In Miami, some Cuban exiles immediately criticized the proposal but blamed the previous administration.
“These Obama appointees, fearing that Radio and TV Martí will fall into the hands of a new director who is not afraid of offending Castro … have proposed taking $10 million [out of the stations’ budget],” said Marcell Felipe, a lawyer and activist who chairs the Miami-based Inspire America foundation. “This shows how important it is for the president to get rid of Obama holdovers who do not support his policy,” he added.
But not everyone opposes the cuts.
Over the years, the Martí stations have sparked criticism because of their cost and effectiveness. The stations’ mission is “to promote freedom and democracy by providing the people of Cuba with objective news and information programming,” according to the OCB’s website. But the television and radio signals have been jammed by the Cuban government. More recently, the OCB has focused on its digital strategy and getting their content to the island on DVDs and USB flash drives.
“TV Martí is a waste of taxpayer dollars,” said Geoff Thale, vice president of the Washington Office on Latin America (WOLA). “It reaches few people in Cuba, and has been plagued with internal battles. Radio Martí’s reporting often falls short of journalistic standards, and it’s hard to imagine the justification for spending taxpayer dollars on a station directed specifically at Cuba when we already have a Spanish-language service of the Voice of America that reaches the hemisphere,” he added.
Radio and TV Martí broadcasts, as well as USAID programs, have also fueled conflict between the U.S. and Cuba. The Cuban government considers both “subversive” initiatives. USAID has also been under scrutiny for its handling of information about programs related to Cuba and its use of the funds.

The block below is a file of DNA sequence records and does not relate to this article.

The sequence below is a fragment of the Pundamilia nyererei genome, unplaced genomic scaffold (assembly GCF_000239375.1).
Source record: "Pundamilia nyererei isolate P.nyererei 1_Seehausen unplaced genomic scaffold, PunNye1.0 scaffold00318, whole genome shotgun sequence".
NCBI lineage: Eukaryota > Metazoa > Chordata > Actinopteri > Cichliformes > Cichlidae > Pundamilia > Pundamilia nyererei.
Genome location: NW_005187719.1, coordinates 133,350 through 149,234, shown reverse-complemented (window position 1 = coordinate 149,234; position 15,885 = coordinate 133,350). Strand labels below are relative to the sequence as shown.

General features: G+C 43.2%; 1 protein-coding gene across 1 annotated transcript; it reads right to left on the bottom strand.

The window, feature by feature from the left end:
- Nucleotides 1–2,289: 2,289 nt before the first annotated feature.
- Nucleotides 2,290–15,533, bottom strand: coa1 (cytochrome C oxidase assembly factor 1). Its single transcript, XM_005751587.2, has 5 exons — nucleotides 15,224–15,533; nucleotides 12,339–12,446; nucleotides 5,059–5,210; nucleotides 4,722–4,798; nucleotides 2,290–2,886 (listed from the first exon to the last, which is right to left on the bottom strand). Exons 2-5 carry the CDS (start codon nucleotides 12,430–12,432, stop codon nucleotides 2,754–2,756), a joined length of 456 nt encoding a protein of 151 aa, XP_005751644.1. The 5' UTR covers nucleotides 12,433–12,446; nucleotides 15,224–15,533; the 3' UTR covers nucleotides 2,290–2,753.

The most serious case involving the agency was the arrest of USAID subcontractor Alan Gross, who was imprisoned in Cuba for five years for smuggling technology forbidden on the island to connect to the internet.
Since its publication on Monday, Trump's budget has been harshly criticized for raising the fiscal deficit and including large cuts to programs such as Medicaid and Medicare, making it unlikely that Congress will approve it as is.
The proposal requests a total of $39.3 billion for the State Department and USAID, which is estimated to be a 27 percent cut compared to fiscal year 2017, when that figure reached $55.6 billion.
In general, democracy promotion programs suffered large cuts under Trump’s proposal. The National Endowment for Democracy (NED) would receive only $67 million, compared to the estimated $169 million it has for the current fiscal year. USAID’s Transition initiative, with a current budget of $125 million, would get only $33 million in fiscal year 2019.
The Office of Management and Budget published a report on Monday highlighting the savings by eliminating the State Department’s accounts for development assistance and food aid; significantly cutting funding for educational and cultural exchange programs; and slashing nearly $700 million in contributions to international organizations such as the United Nations.
The budget request “modernizes State Department and USAID diplomacy” and helps “to support more stable and resilient societies that will lead their own development and, ultimately, no longer need foreign aid,” the agency said in a statement.
Follow Nora Gámez Torres on Twitter: @ngameztorres